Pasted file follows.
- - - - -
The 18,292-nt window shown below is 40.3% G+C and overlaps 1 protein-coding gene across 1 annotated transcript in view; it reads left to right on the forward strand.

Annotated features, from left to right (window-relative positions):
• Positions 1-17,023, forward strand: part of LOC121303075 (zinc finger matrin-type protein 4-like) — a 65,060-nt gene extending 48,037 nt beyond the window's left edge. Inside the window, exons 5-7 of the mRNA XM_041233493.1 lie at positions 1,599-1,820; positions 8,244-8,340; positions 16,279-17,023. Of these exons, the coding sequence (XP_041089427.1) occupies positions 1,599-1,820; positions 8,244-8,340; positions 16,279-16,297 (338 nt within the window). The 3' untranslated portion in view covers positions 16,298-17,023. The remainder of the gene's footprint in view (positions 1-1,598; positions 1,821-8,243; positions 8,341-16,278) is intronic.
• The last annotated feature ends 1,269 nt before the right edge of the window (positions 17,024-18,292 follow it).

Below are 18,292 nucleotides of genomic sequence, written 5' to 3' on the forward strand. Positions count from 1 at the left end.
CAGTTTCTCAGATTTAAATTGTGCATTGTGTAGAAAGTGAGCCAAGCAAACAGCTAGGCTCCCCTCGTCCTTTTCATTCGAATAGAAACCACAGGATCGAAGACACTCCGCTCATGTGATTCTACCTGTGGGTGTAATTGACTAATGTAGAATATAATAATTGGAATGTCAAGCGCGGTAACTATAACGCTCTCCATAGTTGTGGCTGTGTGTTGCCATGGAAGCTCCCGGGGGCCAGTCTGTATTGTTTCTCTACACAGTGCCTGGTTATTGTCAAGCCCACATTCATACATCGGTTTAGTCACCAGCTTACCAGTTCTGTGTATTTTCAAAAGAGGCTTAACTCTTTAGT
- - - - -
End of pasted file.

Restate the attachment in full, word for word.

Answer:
The 18,292-nt window shown below is 40.3% G+C and overlaps 1 protein-coding gene across 1 annotated transcript in view; it reads left to right on the forward strand.

Annotated features, from left to right (window-relative positions):
• Positions 1-17,023, forward strand: part of LOC121303075 (zinc finger matrin-type protein 4-like) — a 65,060-nt gene extending 48,037 nt beyond the window's left edge. Inside the window, exons 5-7 of the mRNA XM_041233493.1 lie at positions 1,599-1,820; positions 8,244-8,340; positions 16,279-17,023. Of these exons, the coding sequence (XP_041089427.1) occupies positions 1,599-1,820; positions 8,244-8,340; positions 16,279-16,297 (338 nt within the window). The 3' untranslated portion in view covers positions 16,298-17,023. The remainder of the gene's footprint in view (positions 1-1,598; positions 1,821-8,243; positions 8,341-16,278) is intronic.
• The last annotated feature ends 1,269 nt before the right edge of the window (positions 17,024-18,292 follow it).

Below are 18,292 nucleotides of genomic sequence, written 5' to 3' on the forward strand. Positions count from 1 at the left end.
CAGTTTCTCAGATTTAAATTGTGCATTGTGTAGAAAGTGAGCCAAGCAAACAGCTAGGCTCCCCTCGTCCTTTTCATTCGAATAGAAACCACAGGATCGAAGACACTCCGCTCATGTGATTCTACCTGTGGGTGTAATTGACTAATGTAGAATATAATAATTGGAATGTCAAGCGCGGTAACTATAACGCTCTCCATAGTTGTGGCTGTGTGTTGCCATGGAAGCTCCCGGGGGCCAGTCTGTATTGTTTCTCTACACAGTGCCTGGTTATTGTCAAGCCCACATTCATACATCGGTTTAGTCACCAGCTTACCAGTTCTGTGTATTTTCAAAAGAGGCTTAACTCTTTAGT